That was easier than expected.
|D43 with the 3D camera and C270 Webcam|
The plan was to build the new one pretty much like the old one, but with a better camera.
I got a better camera, alright, but ended up having the new camera mount 3D printed.
My son has been teaching himself how to use a 3D CAD program, and took up the challenge of drawing a 3D model of the camera I needed. I had it printed through a 3D print service since I don’t own a 3D printer.
Made the way it is, some of the things I had intended to do with the new camera turned out to be unneccessary.
- No need of adjustment when everything is precisely aligned from the get go.
- No need of extra black felt to make things light tight when it’s all made of black plastic and tight fitting to boot.
This is the camera mount and the Logitech C270 I’ll be attaching to it:
|D43 camera mount|
There’s a raised plate on the base there. It is shaped to fit inside the C270, and is modeled on the front plate of the webcam. The idea is to close things up light tight without having to use “gaskets” of black felt.
The mounting holes for the C270 were also part of the model - “printed” holes. The heads are countersunk on the inside so that I could reuse the original screws.
The C270 has a few advantages over the webcam I used before:
- Higher resolution
- Better imaging (better compression, better ADC, less background noise, etc.)
- Adjustable focus
That last surprised me, to be honest. From the outside, it looks like a fixed focus webcam. Once you get the front plate off, you’ll find that the lens has an adjustable focus. You don’t want to be fiddling with it all the time, but it sure makes it easier get good images from the scope.
I’m going to run through the assembly (lots of photos) then show a couple of pictures made with the old and the new camera.
To start off, the C270 has to come apart:
|Disassembling the C270 - front bezel|
|Pop the front bezel off with a flat bladed screwdriver in the slot on the bottom.|
|Disassembling the C270 - front cover|
|Remove the three screws.|
|Disassembling the C270 - remove the PCB|
|Remove the two screws - marked with red circles.|
The C270 has a power-on LED. It faces into the camera mount (towards the oscilloscope screen) and would cause reflections. It has to go.
|Disassembling the C270 - removing the LED from the PCB|
|The LED is marked with a red circle.|
|Get a big blob of solder on the tip of the iron. Apply to the side of the LED so that both pads get heated.|
|Push the tip sideways and the LED will come off - and stick to the tip of the iron.|
The C270 has a built in microphone and sound card. I don’t want to accidentally record myself singing along to some scurrilous song while working, so the microphone has got to go.
|Disassembling the C270 - removing the microphone from the PCB|
|The microphone is marked with a red circle.|
|Apply solder to both pins, and heat them both at the same time.|
|Pull on the microphone with a pair of pliers while heating the solder from the other side. It’ll pop right out.|
Put the PCB back into the back housing of the C270 (no pictures, I figure if you got this far you know how it goes back together.)
Check the fit of the holes in the camera mount. 3D printed screwholes tend to be a little undersized and fuzzy. You want the screws to go in easily. Check the fit of the countersunk holes from the inside while you are at it.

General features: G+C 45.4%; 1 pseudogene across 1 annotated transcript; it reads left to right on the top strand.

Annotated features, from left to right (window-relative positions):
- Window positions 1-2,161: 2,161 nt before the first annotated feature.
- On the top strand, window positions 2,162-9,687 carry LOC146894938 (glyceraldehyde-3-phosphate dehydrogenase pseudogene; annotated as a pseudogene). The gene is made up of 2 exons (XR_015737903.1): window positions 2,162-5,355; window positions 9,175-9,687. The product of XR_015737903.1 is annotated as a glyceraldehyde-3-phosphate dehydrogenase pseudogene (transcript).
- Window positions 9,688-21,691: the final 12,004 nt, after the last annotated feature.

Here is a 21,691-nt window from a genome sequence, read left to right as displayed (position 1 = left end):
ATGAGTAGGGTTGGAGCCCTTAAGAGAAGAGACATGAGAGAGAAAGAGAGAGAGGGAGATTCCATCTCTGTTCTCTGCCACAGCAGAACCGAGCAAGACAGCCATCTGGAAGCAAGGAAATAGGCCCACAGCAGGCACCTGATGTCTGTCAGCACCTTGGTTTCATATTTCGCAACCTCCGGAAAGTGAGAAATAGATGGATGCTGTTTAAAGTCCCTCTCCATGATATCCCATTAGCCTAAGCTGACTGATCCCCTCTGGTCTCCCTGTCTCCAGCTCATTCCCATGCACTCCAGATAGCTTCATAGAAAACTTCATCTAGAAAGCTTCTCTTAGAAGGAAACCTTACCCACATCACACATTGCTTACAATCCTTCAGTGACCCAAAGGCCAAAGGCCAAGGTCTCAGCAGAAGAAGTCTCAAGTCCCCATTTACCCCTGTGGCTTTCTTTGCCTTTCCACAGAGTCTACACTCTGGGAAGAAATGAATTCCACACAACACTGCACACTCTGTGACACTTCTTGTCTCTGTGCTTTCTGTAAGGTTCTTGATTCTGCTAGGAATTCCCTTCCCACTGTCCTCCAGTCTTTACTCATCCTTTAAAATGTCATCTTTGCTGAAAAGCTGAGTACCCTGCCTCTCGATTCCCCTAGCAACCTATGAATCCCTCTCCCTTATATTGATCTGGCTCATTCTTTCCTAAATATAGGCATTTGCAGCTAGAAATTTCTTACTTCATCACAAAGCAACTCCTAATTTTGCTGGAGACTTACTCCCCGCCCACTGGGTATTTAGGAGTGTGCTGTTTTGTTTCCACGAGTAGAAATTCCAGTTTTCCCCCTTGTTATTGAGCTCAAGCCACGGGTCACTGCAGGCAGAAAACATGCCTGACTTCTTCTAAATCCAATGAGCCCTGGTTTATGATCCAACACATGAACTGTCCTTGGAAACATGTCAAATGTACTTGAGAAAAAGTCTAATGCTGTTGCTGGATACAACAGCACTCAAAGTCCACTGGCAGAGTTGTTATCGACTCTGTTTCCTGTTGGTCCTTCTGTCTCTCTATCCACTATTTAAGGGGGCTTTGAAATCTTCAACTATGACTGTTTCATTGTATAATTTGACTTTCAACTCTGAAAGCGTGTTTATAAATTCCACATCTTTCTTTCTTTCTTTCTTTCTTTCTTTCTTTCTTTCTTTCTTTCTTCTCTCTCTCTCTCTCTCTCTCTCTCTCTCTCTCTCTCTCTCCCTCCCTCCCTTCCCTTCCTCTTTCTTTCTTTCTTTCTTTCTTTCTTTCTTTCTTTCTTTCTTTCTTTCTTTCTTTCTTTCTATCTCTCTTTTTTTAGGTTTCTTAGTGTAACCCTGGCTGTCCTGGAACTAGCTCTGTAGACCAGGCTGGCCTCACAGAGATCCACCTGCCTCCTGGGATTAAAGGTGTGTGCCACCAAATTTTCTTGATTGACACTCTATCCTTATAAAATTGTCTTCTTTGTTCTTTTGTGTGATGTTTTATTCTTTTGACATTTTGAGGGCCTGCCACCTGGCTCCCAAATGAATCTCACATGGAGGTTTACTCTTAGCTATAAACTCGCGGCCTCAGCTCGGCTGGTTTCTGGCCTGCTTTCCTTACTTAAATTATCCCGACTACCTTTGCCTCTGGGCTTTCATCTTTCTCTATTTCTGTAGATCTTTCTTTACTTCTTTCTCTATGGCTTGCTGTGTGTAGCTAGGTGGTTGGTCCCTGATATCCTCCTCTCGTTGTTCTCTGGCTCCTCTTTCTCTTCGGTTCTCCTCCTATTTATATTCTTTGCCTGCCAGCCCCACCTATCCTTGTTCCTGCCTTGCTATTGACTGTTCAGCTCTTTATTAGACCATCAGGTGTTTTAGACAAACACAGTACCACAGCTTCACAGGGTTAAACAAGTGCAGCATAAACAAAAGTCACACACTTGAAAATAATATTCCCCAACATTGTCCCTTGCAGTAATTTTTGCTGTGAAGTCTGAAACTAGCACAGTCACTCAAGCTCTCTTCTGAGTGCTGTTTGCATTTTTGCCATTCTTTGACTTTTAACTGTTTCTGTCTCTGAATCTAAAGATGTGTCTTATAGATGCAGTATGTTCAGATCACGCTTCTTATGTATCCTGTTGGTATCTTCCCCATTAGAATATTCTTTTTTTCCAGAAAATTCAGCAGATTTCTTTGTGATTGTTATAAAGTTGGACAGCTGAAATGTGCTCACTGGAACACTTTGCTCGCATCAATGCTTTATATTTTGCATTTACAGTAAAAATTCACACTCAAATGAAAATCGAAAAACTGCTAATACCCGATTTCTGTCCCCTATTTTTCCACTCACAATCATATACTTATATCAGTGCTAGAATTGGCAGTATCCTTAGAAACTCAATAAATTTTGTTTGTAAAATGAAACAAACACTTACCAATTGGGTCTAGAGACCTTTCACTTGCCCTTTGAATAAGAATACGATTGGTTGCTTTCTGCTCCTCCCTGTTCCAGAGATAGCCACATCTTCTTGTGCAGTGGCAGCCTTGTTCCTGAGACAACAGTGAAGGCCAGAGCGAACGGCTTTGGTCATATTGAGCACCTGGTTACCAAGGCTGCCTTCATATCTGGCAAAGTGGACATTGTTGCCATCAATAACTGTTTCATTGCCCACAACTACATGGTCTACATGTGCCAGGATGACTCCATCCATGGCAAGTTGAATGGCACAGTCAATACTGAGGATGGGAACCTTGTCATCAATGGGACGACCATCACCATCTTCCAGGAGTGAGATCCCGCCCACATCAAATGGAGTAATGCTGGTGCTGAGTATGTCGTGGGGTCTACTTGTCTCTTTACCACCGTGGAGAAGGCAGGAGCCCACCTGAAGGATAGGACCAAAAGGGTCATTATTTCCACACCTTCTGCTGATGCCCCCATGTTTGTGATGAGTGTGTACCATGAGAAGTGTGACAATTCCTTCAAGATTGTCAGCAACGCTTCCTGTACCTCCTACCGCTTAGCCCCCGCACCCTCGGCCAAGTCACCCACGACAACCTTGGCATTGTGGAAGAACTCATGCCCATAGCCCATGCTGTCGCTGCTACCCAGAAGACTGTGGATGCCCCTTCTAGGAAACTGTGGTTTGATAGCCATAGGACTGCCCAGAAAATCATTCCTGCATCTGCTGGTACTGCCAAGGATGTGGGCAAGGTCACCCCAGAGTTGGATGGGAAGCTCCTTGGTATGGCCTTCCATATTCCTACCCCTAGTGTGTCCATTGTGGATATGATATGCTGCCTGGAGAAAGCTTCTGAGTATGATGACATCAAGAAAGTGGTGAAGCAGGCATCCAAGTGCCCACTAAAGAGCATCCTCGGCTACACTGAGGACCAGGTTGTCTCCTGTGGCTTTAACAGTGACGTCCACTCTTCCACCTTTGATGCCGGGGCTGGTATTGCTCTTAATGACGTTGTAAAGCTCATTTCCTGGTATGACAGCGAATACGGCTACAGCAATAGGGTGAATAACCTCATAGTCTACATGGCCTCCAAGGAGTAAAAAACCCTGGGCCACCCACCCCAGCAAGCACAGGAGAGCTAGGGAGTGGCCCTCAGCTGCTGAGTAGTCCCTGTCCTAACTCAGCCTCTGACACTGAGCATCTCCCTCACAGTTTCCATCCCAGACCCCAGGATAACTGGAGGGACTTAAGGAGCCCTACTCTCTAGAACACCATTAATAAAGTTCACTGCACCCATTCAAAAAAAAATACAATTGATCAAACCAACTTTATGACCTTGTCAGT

|Cleaning up the screwholes|
|Fussier folks may use a properly sized drill bit. I just whipped out my pocket knife and got to it.|
Once everything fits nicely, put the C270 aside.
Take the bezel off of the D43, and put the camera mount on so that the raised shape of the C270 is to the left. At this point, the pocket knife had more work to do. I had measured the position of the screwholes for the D43 incorrectly, and had to shave a couple of millimeters out of them so they’d match up with the screws on the D43. Lesson learned: Make paper printouts of critical parts and check them for fit before having 3D parts printed.
Make sure to get the grid and the green filter back in the proper place when attaching the camera mount.
Plug the C270 into your PC and fire up any webcam software you like (or even use the D43 camera software.) Check to make sure you are getting a picture from it, then hold it in place on the camera mount.
Adjust the backlight so that you can see the oscilloscope grid on your computer screen. Check the focus. Twist the knurled knob around the lens in the C270 and check again.
|The red ring marks the focus knob. It has a spot of glue holding it in place. Twist hard, and it will move.|
Once you are happy with the focus, attach the C270 to the camera mount using the original screws from the C270 front plate.
Turn the backlight down or off when not needed. 3D printers use thermoplastic, which readily remelts when heated. The panel lights for the D43 get warm enough to soften the PLA, and they are springloaded - they’ll make bumps in the front of the camera mount. Ask me how I know. :)
That’s it. All done. Looks like this:
So how does it work?
Judge for yourself:
|Old camera||New camera|
I find the new camera much sharper, and the background is a darker black. Something you can’t see in the pictures is that the new camera doesn’t have cutoff corners at the edges of the grid. You also can’t see that it refreshes faster (higher frame rate) and that it handles slow timebase settings better than the old camera, but it does.
I’m going to have to write up the calibration step, but that’ll go in the D43 repository or the wiki page that belongs to it.
I’ve committed the 3D model to the repository in case anyone can make use of it. There’s also a couple of files with the outline of the C270 front plate in the folder with the 3D model.
TIL: Github has a snazzy built in preview for STL 3D modeling files.